After a warm introduction to the new season by Windsor mayor Drew Dilkens, conductor Robert Franz led the symphony into the short ode Fallen, one of the compositions commissioned by the government to celebrate Canada's 150th birthday. Fallen will have its premiere with the Toronto Symphony Orchestra on Remembrance Day, Nov. 11, 2017.
As its title implies, it is about fallen soldiers. Its title derives from the final stanza of Canadian Master Corporal Charles Matiru's poem Dark Shadow. He was an Afghan vet who died recently due to PTSD. The ode is deliberately unpleasant, a mixture of chaos and frenetic passages intended to give us a glimpse into the soul of those suffering from the psychological wounds of war. In its resemblance to a film score, it tries to evoke emotion in the listener. It has a sincerity to it, which is tough to do in a postmodern society.
A world away from this is the Brahms composition Variations on a Theme of Joseph Haydn, which was delivered in a unique way. Instead of just offering us the music, each of the variations ranging from pastoral to scherzo was introduced by a poetic excerpt. The contributing poets, including Windsor poet laureate Marty Gervais, were in the audience, while their poems were faultlessly read by a young man and woman on stage.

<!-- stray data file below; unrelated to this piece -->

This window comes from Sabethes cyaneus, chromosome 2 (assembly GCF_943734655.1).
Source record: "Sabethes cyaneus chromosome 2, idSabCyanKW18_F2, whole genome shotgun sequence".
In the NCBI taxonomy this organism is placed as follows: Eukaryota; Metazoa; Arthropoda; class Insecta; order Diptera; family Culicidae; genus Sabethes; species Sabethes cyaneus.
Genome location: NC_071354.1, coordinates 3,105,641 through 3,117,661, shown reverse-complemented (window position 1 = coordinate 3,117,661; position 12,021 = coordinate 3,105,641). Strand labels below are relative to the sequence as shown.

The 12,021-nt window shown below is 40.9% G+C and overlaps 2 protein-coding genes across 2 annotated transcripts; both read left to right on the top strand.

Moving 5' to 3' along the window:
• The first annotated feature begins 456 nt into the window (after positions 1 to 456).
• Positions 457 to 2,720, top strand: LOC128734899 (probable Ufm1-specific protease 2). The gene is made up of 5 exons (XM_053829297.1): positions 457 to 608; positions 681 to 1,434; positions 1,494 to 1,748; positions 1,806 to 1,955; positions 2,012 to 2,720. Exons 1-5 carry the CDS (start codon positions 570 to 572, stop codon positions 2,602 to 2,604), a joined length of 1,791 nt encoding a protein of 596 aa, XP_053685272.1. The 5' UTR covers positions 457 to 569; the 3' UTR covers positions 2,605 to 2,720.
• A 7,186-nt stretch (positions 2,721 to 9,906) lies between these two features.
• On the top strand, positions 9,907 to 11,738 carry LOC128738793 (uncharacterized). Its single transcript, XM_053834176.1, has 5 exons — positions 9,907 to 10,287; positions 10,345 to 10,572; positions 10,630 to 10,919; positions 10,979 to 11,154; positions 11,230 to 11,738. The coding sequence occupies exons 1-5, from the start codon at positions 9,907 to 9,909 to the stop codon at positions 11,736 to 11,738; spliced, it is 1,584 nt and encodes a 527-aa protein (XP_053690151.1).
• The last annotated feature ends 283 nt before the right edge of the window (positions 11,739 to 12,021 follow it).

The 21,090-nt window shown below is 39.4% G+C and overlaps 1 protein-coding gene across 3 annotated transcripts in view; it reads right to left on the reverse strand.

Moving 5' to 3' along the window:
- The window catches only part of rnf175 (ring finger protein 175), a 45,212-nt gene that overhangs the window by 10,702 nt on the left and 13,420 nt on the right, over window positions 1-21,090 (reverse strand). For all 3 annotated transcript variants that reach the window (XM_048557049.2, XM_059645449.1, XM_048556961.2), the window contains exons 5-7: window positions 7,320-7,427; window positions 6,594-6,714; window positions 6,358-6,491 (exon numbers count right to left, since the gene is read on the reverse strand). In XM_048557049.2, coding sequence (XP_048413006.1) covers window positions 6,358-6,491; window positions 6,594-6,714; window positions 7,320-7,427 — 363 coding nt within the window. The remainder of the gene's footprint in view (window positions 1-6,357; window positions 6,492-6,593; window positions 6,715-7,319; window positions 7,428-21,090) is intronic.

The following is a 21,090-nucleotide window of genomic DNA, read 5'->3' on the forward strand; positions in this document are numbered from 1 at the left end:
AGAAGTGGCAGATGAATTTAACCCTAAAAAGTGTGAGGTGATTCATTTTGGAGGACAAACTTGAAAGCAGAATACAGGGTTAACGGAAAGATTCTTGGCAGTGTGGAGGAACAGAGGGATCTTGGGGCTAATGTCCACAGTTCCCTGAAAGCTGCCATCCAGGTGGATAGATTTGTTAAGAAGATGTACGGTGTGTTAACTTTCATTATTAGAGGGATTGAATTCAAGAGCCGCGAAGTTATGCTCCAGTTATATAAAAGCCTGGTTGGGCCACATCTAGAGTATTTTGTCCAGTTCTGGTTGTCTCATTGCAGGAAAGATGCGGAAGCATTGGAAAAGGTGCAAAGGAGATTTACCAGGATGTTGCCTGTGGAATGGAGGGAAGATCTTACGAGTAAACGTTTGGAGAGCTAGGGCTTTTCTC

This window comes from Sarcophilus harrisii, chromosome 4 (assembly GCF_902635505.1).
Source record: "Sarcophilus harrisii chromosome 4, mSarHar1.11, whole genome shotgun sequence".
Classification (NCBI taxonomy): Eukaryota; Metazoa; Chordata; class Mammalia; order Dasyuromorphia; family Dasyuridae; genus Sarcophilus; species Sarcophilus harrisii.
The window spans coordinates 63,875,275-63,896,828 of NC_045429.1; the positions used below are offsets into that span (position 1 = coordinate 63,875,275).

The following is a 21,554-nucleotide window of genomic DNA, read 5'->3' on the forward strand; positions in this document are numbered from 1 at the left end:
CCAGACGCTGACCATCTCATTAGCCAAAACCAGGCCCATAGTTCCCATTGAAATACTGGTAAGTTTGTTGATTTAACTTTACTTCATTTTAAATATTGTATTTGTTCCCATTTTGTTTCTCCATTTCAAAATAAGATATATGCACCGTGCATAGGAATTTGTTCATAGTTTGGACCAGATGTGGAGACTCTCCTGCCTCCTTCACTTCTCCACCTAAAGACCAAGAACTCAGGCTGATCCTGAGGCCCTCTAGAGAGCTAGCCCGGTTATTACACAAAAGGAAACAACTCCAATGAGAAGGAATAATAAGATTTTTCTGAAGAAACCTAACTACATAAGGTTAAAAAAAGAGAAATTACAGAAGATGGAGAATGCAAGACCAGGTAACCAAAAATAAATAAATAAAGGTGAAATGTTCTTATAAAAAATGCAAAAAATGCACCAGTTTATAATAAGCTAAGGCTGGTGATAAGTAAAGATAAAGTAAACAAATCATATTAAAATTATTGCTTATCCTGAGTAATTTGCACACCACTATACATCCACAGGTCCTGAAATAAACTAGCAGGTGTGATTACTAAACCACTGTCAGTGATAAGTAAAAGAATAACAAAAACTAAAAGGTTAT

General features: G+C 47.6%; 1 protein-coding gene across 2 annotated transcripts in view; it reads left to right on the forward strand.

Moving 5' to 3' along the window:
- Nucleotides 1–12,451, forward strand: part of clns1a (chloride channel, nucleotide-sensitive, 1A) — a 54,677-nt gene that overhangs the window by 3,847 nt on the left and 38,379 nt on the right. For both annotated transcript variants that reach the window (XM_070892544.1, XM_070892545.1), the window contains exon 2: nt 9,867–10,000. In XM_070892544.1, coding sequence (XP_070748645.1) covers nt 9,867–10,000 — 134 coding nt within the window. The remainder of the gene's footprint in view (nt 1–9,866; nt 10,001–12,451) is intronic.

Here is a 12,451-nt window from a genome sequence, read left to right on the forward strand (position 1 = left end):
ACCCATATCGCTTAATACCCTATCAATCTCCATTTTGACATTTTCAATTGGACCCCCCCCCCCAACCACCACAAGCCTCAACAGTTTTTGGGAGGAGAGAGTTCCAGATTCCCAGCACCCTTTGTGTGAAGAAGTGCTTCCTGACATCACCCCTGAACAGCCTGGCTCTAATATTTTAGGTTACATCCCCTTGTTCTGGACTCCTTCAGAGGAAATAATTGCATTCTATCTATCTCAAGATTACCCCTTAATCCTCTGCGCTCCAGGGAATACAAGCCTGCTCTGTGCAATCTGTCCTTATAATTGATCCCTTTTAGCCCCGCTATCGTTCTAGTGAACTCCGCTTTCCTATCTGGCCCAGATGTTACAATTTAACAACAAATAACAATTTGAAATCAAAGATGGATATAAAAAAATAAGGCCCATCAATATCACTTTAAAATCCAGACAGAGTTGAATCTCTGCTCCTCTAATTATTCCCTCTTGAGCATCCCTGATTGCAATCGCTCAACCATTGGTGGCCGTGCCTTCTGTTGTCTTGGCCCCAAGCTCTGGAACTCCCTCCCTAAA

If one regards a frame as part of the picture, the poems were expressing the idea that musical compositions do not end on their final note. It was both a delightful way to breathe new life into a piece over 200 years old, and a daring choice as it could easily have fallen into an unwelcome pastiche. It was a nice way to make a piece that's not Canadian a way to celebrate Canada, and the inclusion of Windsor-based poetry is a nod to the city's 125th anniversary this year.
There was an especially good connection between Variation 5, a sprightly piece where the violins literally dance which was likened poetically to Walkerville by Gervais, which conjures up a famous bicycle race in that part of Windsor in 1896. Variation 7, a stately composition suitable for a river cruise, was paired with a few lines from the poem Windsor by Carlinda D'Alimonte. “I relax into the space, in the small steps I can take.”